How does one write about the body, about those who work with integrating body and spirit and community, and do justice to complexities that cannot be expressed in words?
by: Leslie Rachael Nydick
Since interviewing Melinda Hunt, Massage Therapist and co-owner of Durham Bodywork, as well as Founding Member, Hayley Booterbaugh, I’ve struggled with how to best convey the wonder of their world-in-progress.
Why do I say world? As one born into the Boomer Generation, where one’s role in the workplace was usually separate from one’s role in building community and nurturing spirit, I am awed by the way the members of Durham Bodywork are transforming the way we see our world. You can go to their website, and see that the mission has four aspects: integrative bodywork, community connection, personal sustainability, and empowered healing. That kind of business model alone would strike anyone as not only ambitious, but also transformative in its depth and breadth. Can eleven members, including co-owners Melinda Hunt and Megan Jones, do all this and survive, let alone thrive, financially and spiritually? If you meet them and the other owners, see them glide through the Bodywork clinics that they lead at the Living Arts Collective, on Geer Street and the other spaces they grace with their presence, you know that the answer is “YES!”
Co-owner Melinda “Mel” Hunt shared that the members’ vision is to provide accessible body work to all and to shift our cultural perspectives. At the clinics, one can pay on a sliding scale, and there is a community fund for those who cannot afford the fees. The members also strive to change the way we view touch and relaxation. You go to a clinic wearing loose clothing and not, as is the cultural norm, in a state of undress. Mel emphasizes that this shift allows everyone to feel safe and comfortable, promoting relaxation and centeredness. As she says on her personal tumblr site, the skin cells are the entry into the nervous system , so gentle touch promotes inner relaxation and enables us to integrate “rest” into all aspects of our lives. Rather than focusing on productivity as a goal, the mission of Durham Bodywork is that rest and healing should come first, and anything else will flow from these states of being. To some, this is a radical vision of how we lead our lives. To others, like the members of Durham Bodywork and the throngs that follow them, this flow is as natural as a clear stream running down a mountainside.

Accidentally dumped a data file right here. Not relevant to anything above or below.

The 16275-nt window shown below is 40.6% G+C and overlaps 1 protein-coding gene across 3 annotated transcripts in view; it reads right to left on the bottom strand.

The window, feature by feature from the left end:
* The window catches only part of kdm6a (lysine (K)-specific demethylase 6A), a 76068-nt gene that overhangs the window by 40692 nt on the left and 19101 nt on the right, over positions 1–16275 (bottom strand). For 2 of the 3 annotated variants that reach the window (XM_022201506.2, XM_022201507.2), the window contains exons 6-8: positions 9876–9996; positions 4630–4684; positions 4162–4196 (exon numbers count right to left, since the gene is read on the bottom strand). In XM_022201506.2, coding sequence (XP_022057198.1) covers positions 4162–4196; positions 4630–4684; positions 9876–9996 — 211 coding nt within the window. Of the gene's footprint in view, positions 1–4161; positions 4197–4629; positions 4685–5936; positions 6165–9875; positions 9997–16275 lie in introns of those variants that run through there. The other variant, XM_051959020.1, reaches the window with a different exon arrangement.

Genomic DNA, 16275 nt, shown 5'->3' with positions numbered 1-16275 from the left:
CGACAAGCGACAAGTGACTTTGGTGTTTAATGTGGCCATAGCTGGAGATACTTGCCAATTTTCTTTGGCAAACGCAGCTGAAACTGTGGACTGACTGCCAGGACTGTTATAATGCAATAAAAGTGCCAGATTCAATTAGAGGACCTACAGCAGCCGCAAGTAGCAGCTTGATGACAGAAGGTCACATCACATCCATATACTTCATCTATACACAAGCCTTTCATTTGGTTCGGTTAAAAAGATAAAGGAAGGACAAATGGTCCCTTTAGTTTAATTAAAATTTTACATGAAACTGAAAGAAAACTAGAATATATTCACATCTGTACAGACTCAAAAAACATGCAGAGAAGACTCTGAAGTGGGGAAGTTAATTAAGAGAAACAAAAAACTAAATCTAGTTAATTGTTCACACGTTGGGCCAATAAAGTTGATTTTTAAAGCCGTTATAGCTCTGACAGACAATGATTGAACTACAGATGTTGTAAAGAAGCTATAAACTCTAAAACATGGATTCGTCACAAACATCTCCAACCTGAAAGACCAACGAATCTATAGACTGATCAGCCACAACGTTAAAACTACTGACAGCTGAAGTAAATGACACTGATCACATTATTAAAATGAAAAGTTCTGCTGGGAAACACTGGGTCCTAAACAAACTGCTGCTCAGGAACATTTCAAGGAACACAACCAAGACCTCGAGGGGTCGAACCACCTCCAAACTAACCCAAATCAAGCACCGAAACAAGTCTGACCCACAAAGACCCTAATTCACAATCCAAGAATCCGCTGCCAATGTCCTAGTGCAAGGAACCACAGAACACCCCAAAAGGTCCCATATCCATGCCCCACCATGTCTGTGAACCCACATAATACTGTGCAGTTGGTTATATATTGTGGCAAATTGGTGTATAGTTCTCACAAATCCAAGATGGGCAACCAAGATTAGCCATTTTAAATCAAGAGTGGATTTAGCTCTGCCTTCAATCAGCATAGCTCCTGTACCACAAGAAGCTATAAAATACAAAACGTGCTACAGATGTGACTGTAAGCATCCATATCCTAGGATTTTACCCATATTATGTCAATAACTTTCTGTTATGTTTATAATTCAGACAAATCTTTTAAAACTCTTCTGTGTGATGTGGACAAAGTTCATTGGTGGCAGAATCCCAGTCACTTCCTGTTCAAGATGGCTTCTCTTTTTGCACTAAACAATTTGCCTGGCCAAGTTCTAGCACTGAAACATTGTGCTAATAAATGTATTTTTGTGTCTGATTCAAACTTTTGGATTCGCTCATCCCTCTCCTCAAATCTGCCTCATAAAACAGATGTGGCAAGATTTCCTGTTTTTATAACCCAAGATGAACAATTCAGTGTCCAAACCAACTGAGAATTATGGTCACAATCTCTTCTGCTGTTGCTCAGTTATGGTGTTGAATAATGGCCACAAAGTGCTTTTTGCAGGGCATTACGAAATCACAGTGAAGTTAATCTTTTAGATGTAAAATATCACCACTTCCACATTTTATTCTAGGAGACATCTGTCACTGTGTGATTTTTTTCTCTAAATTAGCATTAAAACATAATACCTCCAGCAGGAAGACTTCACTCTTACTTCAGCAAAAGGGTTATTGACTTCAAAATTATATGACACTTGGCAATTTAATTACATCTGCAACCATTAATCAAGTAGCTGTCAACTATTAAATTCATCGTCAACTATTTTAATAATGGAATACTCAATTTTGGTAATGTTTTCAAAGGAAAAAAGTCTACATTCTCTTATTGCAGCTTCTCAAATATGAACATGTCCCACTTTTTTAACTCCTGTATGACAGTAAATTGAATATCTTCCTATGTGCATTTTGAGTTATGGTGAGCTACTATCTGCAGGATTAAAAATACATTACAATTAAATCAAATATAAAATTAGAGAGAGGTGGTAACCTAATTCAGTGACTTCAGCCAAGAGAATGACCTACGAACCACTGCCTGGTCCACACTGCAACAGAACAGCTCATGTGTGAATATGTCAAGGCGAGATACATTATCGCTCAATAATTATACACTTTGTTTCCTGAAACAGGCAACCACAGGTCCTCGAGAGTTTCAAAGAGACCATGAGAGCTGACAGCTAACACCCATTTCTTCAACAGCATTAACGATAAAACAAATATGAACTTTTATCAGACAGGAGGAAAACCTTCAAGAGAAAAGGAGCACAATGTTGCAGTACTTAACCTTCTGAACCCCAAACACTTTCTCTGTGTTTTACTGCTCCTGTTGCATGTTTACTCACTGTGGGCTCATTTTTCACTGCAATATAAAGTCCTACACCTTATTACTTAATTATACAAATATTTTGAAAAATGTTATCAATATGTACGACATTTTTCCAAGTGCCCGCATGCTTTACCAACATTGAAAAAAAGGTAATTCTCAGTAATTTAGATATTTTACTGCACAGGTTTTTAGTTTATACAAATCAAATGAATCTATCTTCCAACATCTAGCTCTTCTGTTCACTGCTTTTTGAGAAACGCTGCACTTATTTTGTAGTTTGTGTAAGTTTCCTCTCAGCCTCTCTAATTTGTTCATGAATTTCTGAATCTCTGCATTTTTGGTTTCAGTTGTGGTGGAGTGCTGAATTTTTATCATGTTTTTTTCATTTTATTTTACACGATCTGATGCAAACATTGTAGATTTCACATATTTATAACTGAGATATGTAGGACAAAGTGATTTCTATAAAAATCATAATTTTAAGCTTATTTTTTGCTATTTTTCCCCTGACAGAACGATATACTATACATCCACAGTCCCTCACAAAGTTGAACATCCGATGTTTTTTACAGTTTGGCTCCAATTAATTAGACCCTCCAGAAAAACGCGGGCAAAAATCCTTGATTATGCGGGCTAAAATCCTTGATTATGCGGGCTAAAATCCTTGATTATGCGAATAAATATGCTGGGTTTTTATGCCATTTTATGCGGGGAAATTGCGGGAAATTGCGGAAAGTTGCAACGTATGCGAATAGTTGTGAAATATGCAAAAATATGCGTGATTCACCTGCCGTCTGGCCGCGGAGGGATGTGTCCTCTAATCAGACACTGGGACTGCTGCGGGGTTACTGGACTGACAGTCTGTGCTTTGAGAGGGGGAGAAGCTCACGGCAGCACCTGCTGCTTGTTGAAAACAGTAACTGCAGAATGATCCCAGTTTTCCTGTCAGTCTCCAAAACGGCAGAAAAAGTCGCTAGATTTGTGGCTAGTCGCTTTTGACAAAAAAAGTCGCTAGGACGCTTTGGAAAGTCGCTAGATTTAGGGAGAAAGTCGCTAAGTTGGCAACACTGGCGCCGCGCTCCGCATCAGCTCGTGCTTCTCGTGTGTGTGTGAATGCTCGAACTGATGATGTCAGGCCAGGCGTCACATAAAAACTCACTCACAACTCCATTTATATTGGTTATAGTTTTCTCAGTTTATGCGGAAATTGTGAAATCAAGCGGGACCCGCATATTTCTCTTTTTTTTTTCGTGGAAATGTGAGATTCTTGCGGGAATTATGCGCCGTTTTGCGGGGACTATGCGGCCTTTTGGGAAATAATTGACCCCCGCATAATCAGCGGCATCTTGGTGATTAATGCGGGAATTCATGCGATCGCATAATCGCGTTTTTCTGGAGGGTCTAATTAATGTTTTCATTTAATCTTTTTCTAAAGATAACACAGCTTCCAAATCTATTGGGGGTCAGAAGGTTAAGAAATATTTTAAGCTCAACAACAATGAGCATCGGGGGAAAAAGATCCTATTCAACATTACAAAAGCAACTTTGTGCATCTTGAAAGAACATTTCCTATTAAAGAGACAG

Another part of the mission is to provide sustainable work opportunities for the massage therapists and other team members. The goal is to provide a living wage for all and opportunities for collective work by team members. When you enter the Living Arts Collective building, you’re greeted and slowly guided to a lofty, peaceful room, with hardwood floors and subdued lighting. Several massage therapists are working at their own tables simultaneously, as individuals identify the part of the body on which they’d like therapists to work. After this relaxing experience, you are guided to the floor and encouraged to rest in any way that is comfortable on a mat-a meditative pose, lying down with knees to chest, eyes closed and under a blanket, or whatever you choose for personal relaxation. After a time, a guide again leads you out the door, where you write an exit interview. As folks leave, they appear to have entered a different plane of existence, where the spirit and body are glowing with the feeling of being well-cared for.